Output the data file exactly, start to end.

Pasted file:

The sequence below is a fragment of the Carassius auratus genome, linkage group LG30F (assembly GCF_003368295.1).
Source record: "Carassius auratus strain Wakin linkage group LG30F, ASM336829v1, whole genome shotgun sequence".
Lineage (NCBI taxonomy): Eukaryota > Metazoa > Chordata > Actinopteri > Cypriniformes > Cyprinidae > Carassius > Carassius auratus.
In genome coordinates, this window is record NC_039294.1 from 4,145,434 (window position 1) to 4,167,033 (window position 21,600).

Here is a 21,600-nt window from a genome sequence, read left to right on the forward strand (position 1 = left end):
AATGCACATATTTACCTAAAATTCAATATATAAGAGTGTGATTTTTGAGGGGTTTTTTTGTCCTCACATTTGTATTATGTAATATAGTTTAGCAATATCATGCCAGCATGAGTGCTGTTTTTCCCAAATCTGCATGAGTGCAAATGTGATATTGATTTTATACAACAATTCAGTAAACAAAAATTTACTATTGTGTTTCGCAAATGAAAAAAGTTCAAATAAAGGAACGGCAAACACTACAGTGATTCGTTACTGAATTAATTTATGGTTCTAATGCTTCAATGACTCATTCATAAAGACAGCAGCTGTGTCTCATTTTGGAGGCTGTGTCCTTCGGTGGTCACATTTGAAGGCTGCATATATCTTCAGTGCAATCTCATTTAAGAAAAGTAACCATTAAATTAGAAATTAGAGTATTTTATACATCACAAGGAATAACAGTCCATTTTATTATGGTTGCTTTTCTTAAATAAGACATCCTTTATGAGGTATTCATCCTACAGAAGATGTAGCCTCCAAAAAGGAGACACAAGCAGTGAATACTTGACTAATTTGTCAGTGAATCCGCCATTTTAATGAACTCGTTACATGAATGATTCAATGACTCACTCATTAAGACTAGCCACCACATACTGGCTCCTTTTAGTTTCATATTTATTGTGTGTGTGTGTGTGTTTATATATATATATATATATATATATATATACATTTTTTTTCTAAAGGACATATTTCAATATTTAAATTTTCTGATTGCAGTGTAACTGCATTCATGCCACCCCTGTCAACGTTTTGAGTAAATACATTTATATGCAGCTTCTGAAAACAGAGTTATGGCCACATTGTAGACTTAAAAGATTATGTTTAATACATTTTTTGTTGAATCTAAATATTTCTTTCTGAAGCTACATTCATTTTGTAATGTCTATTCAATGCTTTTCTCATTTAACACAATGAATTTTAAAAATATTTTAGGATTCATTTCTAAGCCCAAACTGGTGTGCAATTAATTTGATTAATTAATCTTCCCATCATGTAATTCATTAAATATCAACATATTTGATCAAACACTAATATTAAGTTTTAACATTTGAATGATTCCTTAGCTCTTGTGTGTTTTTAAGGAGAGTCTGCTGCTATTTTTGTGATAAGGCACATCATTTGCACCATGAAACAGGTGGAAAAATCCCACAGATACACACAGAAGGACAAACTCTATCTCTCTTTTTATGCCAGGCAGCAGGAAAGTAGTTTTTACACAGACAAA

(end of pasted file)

The sequence below is a fragment of the Carassius auratus genome, linkage group LG30F (assembly GCF_003368295.1).
Source record: "Carassius auratus strain Wakin linkage group LG30F, ASM336829v1, whole genome shotgun sequence".
Lineage (NCBI taxonomy): Eukaryota > Metazoa > Chordata > Actinopteri > Cypriniformes > Cyprinidae > Carassius > Carassius auratus.
In genome coordinates, this window is record NC_039294.1 from 4,145,434 (window position 1) to 4,167,033 (window position 21,600).

Here is a 21,600-nt window from a genome sequence, read left to right on the forward strand (position 1 = left end):
AATGCACATATTTACCTAAAATTCAATATATAAGAGTGTGATTTTTGAGGGGTTTTTTTGTCCTCACATTTGTATTATGTAATATAGTTTAGCAATATCATGCCAGCATGAGTGCTGTTTTTCCCAAATCTGCATGAGTGCAAATGTGATATTGATTTTATACAACAATTCAGTAAACAAAAATTTACTATTGTGTTTCGCAAATGAAAAAAGTTCAAATAAAGGAACGGCAAACACTACAGTGATTCGTTACTGAATTAATTTATGGTTCTAATGCTTCAATGACTCATTCATAAAGACAGCAGCTGTGTCTCATTTTGGAGGCTGTGTCCTTCGGTGGTCACATTTGAAGGCTGCATATATCTTCAGTGCAATCTCATTTAAGAAAAGTAACCATTAAATTAGAAATTAGAGTATTTTATACATCACAAGGAATAACAGTCCATTTTATTATGGTTGCTTTTCTTAAATAAGACATCCTTTATGAGGTATTCATCCTACAGAAGATGTAGCCTCCAAAAAGGAGACACAAGCAGTGAATACTTGACTAATTTGTCAGTGAATCCGCCATTTTAATGAACTCGTTACATGAATGATTCAATGACTCACTCATTAAGACTAGCCACCACATACTGGCTCCTTTTAGTTTCATATTTATTGTGTGTGTGTGTGTGTTTATATATATATATATATATATATATATATACATTTTTTTTCTAAAGGACATATTTCAATATTTAAATTTTCTGATTGCAGTGTAACTGCATTCATGCCACCCCTGTCAACGTTTTGAGTAAATACATTTATATGCAGCTTCTGAAAACAGAGTTATGGCCACATTGTAGACTTAAAAGATTATGTTTAATACATTTTTTGTTGAATCTAAATATTTCTTTCTGAAGCTACATTCATTTTGTAATGTCTATTCAATGCTTTTCTCATTTAACACAATGAATTTTAAAAATATTTTAGGATTCATTTCTAAGCCCAAACTGGTGTGCAATTAATTTGATTAATTAATCTTCCCATCATGTAATTCATTAAATATCAACATATTTGATCAAACACTAATATTAAGTTTTAACATTTGAATGATTCCTTAGCTCTTGTGTGTTTTTAAGGAGAGTCTGCTGCTATTTTTGTGATAAGGCACATCATTTGCACCATGAAACAGGTGGAAAAATCCCACAGATACACACAGAAGGACAAACTCTATCTCTCTTTTTATGCCAGGCAGCAGGAAAGTAGTTTTTACACAGACAAA